Currently, the team is working on a new open-source research project that looks to bridge machine learning and the creative process. Called Magenta, the project focuses on audio synthesis, music modeling, and more.
McCormick School of Engineering – Center for Deep Learning
The center prides itself as a place where companies are able to either establish or improve their access to artificial intelligence tools through partnerships with the center. In doing so, they focus on providing technical experience and other resources by allowing members to achieve proof of concept and deployment.
Right now, the Center for Deep Learning is working on multiple projects such as Churn Prediction for CRM which looks to utilize neural networks to allow companies to capture every interaction between them and their customers.
RiseLab at UC Berkely
Working on the idea of utilizing sensor information that everyone carries around, phones, and immersing AI, RISELab’s mission is to bring real-time applications to interact in an intelligent and secure manner. This lab works with a wide variety of topics such as software development, research, open-source software, and everything in between.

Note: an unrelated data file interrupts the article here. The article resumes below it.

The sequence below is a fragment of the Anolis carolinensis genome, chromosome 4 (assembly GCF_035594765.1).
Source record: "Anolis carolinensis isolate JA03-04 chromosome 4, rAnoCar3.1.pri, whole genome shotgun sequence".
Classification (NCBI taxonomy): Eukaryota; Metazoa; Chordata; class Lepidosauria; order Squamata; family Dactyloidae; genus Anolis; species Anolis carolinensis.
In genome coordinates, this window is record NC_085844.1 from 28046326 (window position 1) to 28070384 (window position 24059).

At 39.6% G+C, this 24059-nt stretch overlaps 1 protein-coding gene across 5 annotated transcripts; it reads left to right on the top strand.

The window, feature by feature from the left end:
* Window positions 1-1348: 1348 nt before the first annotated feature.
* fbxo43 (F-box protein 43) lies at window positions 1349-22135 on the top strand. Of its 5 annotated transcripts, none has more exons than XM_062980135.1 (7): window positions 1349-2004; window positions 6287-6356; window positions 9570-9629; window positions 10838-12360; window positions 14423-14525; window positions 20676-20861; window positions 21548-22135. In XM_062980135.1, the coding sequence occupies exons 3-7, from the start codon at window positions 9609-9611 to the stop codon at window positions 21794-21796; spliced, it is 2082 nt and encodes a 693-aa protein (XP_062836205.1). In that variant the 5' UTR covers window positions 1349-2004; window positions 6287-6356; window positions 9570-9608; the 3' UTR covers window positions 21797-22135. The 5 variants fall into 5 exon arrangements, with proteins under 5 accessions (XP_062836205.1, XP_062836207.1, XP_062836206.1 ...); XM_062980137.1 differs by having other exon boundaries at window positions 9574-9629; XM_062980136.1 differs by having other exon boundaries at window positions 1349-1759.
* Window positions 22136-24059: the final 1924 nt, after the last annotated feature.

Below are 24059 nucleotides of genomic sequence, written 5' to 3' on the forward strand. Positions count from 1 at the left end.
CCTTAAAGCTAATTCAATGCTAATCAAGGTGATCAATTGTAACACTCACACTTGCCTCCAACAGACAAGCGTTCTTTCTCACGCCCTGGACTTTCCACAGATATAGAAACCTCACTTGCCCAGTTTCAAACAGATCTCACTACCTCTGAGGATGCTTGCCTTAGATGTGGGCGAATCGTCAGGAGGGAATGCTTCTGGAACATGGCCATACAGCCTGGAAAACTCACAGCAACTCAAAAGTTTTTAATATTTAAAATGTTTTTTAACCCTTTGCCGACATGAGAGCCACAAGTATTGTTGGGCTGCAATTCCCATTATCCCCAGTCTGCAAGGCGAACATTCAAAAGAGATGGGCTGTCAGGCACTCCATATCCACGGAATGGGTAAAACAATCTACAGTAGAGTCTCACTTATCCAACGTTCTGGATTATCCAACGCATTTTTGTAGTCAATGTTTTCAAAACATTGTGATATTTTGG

With over forty current projects, such as AutoPandas & Dropbox alternative, Metal, RiseLab’s researchers and collaborators are working tirelessly to expand the application of AI.
MIT CSAIL’s Michael Stonebraker
Pioneering new research into computers, MIT’s CSAIL works to use emerging technology as a means to improve how people work, learn, and even enjoy their lives. Currently, the center has over sixty research groups with hundreds of projects, all seeking to find ways to make machines more intelligent, user-friendly secure, and efficient. Professor Michael Stonebraker’s project, Building a Scalable Database for Autonomous Vehicles, could help push forward a future where being hands-on with a car is an option, not a requirement.